Lawrence Turman

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Lawrence Turman
Born (1926-11-28) November 28, 1926 (age 96)
NationalityAmerican
OccupationFilm producer
Years active1961–2001
Known forDirector of The Peter Stark Producing Program
AwardsNominated: Best Picture
1967 The Graduate

Lawrence Turman (born November 28, 1926) is an American former film producer.

Early life[edit]

Turman was born to a Jewish family.[1]

Career[edit]

Turman was nominated for an Academy Award for The Graduate (1967).[2][3] He has also produced such films as Pretty Poison (1968), The Great White Hope (1970), The Thing (1982),[4] Mass Appeal (1984), Short Circuit (1986), The River Wild (1994), and American History X (1998).

He has also directed two films: The Marriage of a Young Stockbroker (1971) and Second Thoughts (1983).

He was co-partner on The Turman/Foster Company with David Foster, which was established in 1972, to make theatrical films, which was increasingly prominent in television production, in order to eye on television movies, and planned work on series, and eyeing television sales, and the company ran under contract to Warner Bros., developing their failed television pilots, like Mass Appeal.[5]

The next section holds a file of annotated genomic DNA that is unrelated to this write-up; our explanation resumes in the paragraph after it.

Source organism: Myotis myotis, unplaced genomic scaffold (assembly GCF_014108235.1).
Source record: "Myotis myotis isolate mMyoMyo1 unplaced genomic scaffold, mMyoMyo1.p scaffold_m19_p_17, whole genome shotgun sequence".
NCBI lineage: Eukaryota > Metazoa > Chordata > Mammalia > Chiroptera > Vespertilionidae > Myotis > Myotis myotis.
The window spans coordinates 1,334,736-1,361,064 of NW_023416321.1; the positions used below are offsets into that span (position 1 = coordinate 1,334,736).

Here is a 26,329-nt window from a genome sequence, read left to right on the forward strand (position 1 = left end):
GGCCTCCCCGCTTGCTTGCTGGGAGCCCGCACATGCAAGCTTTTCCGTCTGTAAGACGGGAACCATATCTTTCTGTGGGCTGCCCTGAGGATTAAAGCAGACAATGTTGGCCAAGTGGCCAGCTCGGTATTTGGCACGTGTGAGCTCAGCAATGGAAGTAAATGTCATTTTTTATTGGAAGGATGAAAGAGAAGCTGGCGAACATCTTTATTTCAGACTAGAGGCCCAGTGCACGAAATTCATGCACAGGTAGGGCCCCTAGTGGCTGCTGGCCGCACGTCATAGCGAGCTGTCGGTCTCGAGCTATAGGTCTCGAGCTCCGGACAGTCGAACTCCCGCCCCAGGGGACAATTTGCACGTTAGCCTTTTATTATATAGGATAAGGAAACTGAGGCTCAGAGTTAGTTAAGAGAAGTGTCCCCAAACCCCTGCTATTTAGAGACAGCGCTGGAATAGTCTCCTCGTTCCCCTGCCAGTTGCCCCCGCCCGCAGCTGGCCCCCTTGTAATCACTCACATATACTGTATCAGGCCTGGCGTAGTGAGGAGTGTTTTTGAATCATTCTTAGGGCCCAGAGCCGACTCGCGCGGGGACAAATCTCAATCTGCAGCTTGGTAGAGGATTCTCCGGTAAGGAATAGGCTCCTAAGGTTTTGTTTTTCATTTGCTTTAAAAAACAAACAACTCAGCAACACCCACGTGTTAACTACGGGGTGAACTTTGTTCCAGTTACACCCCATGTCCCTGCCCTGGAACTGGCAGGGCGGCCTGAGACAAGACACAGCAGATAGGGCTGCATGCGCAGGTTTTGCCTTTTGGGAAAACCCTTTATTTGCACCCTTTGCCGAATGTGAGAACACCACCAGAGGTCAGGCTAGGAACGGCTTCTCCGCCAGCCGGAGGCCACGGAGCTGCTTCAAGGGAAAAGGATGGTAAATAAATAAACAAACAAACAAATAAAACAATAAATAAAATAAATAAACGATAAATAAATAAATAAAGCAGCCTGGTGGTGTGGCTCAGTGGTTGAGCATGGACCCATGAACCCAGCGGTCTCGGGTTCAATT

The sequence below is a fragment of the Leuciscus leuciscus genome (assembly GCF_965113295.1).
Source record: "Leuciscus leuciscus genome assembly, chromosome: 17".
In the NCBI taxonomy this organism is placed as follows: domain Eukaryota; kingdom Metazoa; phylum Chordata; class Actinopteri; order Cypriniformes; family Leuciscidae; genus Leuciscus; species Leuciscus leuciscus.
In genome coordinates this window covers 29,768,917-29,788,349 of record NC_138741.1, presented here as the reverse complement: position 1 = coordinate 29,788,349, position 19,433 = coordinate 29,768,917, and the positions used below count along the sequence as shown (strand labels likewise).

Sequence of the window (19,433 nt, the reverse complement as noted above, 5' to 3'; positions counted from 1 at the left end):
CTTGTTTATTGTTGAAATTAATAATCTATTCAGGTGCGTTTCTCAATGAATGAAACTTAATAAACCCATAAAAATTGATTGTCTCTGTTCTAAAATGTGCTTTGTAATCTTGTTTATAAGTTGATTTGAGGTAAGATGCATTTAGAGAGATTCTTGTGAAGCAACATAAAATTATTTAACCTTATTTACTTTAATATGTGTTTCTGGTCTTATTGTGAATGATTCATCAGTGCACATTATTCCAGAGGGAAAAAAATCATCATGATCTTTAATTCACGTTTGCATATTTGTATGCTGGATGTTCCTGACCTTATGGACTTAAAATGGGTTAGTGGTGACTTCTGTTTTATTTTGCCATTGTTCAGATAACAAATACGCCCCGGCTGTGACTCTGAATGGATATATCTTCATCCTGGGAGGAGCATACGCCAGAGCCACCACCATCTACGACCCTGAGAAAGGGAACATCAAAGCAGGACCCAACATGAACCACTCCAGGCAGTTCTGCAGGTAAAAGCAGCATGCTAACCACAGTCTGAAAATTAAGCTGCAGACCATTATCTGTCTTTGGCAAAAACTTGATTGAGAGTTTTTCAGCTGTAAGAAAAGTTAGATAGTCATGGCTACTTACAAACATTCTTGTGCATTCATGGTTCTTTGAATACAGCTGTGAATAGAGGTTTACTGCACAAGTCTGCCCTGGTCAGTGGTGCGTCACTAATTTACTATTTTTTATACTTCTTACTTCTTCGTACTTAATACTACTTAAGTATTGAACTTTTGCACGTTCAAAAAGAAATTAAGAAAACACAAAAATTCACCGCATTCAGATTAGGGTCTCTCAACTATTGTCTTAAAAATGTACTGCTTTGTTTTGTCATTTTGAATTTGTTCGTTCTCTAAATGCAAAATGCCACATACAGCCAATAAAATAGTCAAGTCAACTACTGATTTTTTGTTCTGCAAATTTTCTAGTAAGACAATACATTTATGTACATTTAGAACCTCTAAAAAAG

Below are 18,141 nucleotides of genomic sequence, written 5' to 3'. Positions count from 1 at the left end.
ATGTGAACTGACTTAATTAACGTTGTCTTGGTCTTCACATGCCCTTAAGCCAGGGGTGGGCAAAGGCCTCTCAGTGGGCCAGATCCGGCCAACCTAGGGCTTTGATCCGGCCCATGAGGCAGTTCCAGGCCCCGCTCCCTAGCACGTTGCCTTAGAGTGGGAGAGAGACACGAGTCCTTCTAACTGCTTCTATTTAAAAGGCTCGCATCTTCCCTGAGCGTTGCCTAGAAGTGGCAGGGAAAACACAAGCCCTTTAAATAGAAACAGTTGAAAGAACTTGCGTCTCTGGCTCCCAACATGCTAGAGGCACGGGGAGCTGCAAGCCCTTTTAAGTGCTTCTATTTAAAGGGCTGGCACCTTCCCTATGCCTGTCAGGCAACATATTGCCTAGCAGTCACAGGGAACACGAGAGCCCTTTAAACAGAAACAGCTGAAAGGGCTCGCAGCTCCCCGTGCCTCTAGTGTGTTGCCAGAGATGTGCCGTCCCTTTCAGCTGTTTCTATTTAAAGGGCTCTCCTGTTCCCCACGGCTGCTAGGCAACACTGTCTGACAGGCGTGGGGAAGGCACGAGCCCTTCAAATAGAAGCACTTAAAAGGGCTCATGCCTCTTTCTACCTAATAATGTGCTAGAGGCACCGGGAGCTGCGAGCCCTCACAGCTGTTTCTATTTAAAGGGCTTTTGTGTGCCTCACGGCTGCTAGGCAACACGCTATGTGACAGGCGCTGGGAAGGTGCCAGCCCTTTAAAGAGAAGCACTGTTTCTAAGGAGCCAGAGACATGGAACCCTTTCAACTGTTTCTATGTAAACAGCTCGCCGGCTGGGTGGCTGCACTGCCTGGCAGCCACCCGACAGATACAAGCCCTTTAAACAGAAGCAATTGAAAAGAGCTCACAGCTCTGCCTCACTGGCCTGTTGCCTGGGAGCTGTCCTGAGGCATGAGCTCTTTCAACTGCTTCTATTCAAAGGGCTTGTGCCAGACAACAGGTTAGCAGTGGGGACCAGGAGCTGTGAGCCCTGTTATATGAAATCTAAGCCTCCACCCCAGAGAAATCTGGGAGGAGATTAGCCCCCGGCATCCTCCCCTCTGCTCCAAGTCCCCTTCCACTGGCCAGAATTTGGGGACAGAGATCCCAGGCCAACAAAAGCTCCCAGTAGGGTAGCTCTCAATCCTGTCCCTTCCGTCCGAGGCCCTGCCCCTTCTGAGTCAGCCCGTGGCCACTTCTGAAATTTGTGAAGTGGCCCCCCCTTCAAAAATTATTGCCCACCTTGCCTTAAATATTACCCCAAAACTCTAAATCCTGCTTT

Turman is a member of the Producers Guild Hall of Fame, and is on the board of the Producers Branch of the Academy of Motion Picture Arts and Sciences. He currently serves as the director of The Peter Stark Producing Program at the University of Southern California.

Turman published the book So You Want to be a Producer with Three Rivers Press in 2005.

In 2014, he appeared as a guest critic on the fourth season of the web series On Cinema. In 2015, he appeared as himself in ESPN's 30 for 30 documentary Trojan War.

Filmography[edit]

References[edit]

  1. ^ Erens, Patricia (1998). The Jew in American Cinema. Indiana University Press. p. 392. ISBN 978-0-253-20493-6.
  2. ^ Hello Again, Mrs Robinson
  3. ^ The 40th Academy Awards (1968) Nominees and Winner
  4. ^ a b Canby, Vincent (June 25, 1982). "The Thing, Horror and Science Fiction". New York Times. Retrieved March 4, 2009.
  5. ^ "Theatrical Production Company Turman Foster Eyeing TV Sales". Variety. December 31, 1986. p. 32.

External links[edit]